Curious about what they said?  How does a new Resident go from being skeptical of SL relationships to partnered?  Are there any twists and turns to the story?  If you have the time to scan the first interview with Kyla, it provides a fun context, but it isn’t necessary to enjoy their story.  Read on after the jump to find out what they had to say!

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Serendipity

May 14, 2010

The other day I was chatting with my virtual cousin, Harper Beresford; besides gossiping about family (you would not believe what Uncle Mortimer has been doing!), she shared that she was going to be working on SL7B (and, in case you don’t know, it’s Second Life’s 7th birthday celebration.)  I was happy for her, of course, but then she told me the title of this year’s celebration is Unexpected Collaborations.   Now, if I’m being entirely honest, my first response was to stifle a giggle, but the more I thought about the idea of unexpected collaborations and Second Life, the more I liked it.

Serendipity has long been one of my favorite words.  If you aren’t familiar with it, serendipity means making fortunate discoveries by accident.  As I reflect on my second life, it has been filled with it.  For starters, I can’t begin to tell you how many of my dearest friends in Second Life I met entirely by chance.  But more than just chance encounters, much of my second life has been about exploring in all senses of the word and being open to seeing where serendipity and chance might lead.   This has lead me down some blind alleys and a few painful errors, but more often than not has resulted in something positive that I could not have predicted.  Since SL is both a social and creative space, I hardly think I’m alone in my experience and in my approach to our virtual world.

Following a string of events that have raised the question of how much Linden Lab understands how Residents relate to Second Life, I was happy to see the official SL7B theme as a positive sign.   So, for the first time, I find myself thinking of trying to see if I could do something for this birthday celebration on unexpected collaborations.  Since I’m not much of a prim masher, I’m trying to figure out what that might look like.  So, how about it, dear readers, do you have any ideas that would celebrate unexpected collaborations?   And would any of you like to collaborate?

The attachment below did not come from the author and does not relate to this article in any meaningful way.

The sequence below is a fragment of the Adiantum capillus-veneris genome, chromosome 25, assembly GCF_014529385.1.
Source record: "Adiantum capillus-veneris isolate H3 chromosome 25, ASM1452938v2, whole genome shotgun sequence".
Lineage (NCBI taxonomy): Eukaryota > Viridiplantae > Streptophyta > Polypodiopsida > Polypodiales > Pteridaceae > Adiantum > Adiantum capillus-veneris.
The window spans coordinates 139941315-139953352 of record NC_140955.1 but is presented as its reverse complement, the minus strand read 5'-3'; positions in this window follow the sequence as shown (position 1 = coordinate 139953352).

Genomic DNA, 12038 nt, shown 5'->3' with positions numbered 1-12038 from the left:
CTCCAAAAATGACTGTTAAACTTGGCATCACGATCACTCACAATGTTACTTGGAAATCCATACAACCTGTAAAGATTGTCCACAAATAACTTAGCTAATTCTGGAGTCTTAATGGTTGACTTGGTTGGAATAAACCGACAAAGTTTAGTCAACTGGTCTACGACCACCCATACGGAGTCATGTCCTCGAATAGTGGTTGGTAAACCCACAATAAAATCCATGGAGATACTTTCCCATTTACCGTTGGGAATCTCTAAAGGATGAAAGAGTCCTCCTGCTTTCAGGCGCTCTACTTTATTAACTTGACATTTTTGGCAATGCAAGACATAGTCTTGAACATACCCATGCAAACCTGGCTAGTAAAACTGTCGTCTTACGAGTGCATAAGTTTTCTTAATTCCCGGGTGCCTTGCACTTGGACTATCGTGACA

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What Keeps You in Second Life?

February 22, 2010

Fire by Gita Rau

The thing about SL is that most of us are here by choice.  We spend chunks of one of our most scarce personal resources by exploring Second Life: our time.  But why do those of us who are regular users keep coming back?  What draws us to the virtual world like a moth to a flame?

If you’ve read this blog for a while, you know that I like to interview people in Second Life.  But rather than interview just one resident, I thought I would try something slightly different this time.  Instead, I asked a number of people the same question.  Here’s what I did, I looked through my Friends List to see who had passed their third rez day.  There are I’ll be the first to admit that the three year rez date was somewhat arbitrary.  I could have easily picked another milestone as a cutoff, but to me, three years in SL suggests a level of commitment beyond a casual and passing interest.I then sent them a notecard with a request to respond to a simple question in close to fifty words.  What keeps you in Second Life?

Are you curious what people said?  Want to find out what keeps people in Second Life?  Read after the jump to find out… Read the rest of this entry ?

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Me, My Alts, And I! (Or: Why I Alt)

February 16, 2010

Lanna and some of her alts

Last week on Plurk, Daila Holder posted “Blog Post Topics I’d Like to Read.”   Some of them were really pretty funny, Confessions of a Male Fashion Blogger’s Girlfriend and I Saw You Naked and Now I Only Want to IM.  On the whole, it seemed that the list would make for very interesting blog posts (I’d post a link to the plurk, but her timeline is set to private.)  But there was one that got me thinking, Why I Alt.   So I thought, it is an interesting topic, why not give it a go?

Alting is one of those interesting Second Life anomalies; most people do it, but few admit to it.  If I had to guess, I would say that easily 85% of regular SL users that have been in-world for more than six months have at least one alt.   Maybe people don’t talk about it because Linden Lab wants you to pay for additional avatars.  Maybe they are quiet about it because people often use alts to do things they wouldn’t want to admit to publicly.  Or maybe people don’t talk about it because they use it as a clean slate.  Whatever the reason, people seldom discuss their alts.